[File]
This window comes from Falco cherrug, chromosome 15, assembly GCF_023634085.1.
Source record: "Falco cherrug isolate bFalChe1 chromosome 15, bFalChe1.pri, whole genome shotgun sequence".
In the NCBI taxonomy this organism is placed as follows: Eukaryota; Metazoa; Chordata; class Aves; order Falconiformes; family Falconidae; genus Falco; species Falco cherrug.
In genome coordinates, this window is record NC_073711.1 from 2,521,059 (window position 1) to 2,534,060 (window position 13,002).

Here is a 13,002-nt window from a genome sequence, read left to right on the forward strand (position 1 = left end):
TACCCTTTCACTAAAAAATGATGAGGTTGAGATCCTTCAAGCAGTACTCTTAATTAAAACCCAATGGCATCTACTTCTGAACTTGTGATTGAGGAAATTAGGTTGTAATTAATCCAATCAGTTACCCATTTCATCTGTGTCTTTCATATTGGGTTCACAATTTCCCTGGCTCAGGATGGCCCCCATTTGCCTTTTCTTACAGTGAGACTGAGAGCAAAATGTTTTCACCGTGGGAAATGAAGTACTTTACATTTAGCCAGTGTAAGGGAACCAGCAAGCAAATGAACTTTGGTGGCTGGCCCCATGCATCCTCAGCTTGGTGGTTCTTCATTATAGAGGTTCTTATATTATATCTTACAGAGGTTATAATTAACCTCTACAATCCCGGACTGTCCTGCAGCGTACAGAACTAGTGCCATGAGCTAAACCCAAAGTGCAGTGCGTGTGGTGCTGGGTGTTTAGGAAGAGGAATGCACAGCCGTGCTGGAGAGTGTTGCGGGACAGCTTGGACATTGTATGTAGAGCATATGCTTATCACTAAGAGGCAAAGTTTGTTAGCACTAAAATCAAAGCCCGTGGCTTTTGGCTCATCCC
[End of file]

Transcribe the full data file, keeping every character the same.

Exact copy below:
This window comes from Falco cherrug, chromosome 15, assembly GCF_023634085.1.
Source record: "Falco cherrug isolate bFalChe1 chromosome 15, bFalChe1.pri, whole genome shotgun sequence".
In the NCBI taxonomy this organism is placed as follows: Eukaryota; Metazoa; Chordata; class Aves; order Falconiformes; family Falconidae; genus Falco; species Falco cherrug.
In genome coordinates, this window is record NC_073711.1 from 2,521,059 (window position 1) to 2,534,060 (window position 13,002).

Here is a 13,002-nt window from a genome sequence, read left to right on the forward strand (position 1 = left end):
TACCCTTTCACTAAAAAATGATGAGGTTGAGATCCTTCAAGCAGTACTCTTAATTAAAACCCAATGGCATCTACTTCTGAACTTGTGATTGAGGAAATTAGGTTGTAATTAATCCAATCAGTTACCCATTTCATCTGTGTCTTTCATATTGGGTTCACAATTTCCCTGGCTCAGGATGGCCCCCATTTGCCTTTTCTTACAGTGAGACTGAGAGCAAAATGTTTTCACCGTGGGAAATGAAGTACTTTACATTTAGCCAGTGTAAGGGAACCAGCAAGCAAATGAACTTTGGTGGCTGGCCCCATGCATCCTCAGCTTGGTGGTTCTTCATTATAGAGGTTCTTATATTATATCTTACAGAGGTTATAATTAACCTCTACAATCCCGGACTGTCCTGCAGCGTACAGAACTAGTGCCATGAGCTAAACCCAAAGTGCAGTGCGTGTGGTGCTGGGTGTTTAGGAAGAGGAATGCACAGCCGTGCTGGAGAGTGTTGCGGGACAGCTTGGACATTGTATGTAGAGCATATGCTTATCACTAAGAGGCAAAGTTTGTTAGCACTAAAATCAAAGCCCGTGGCTTTTGGCTCATCCC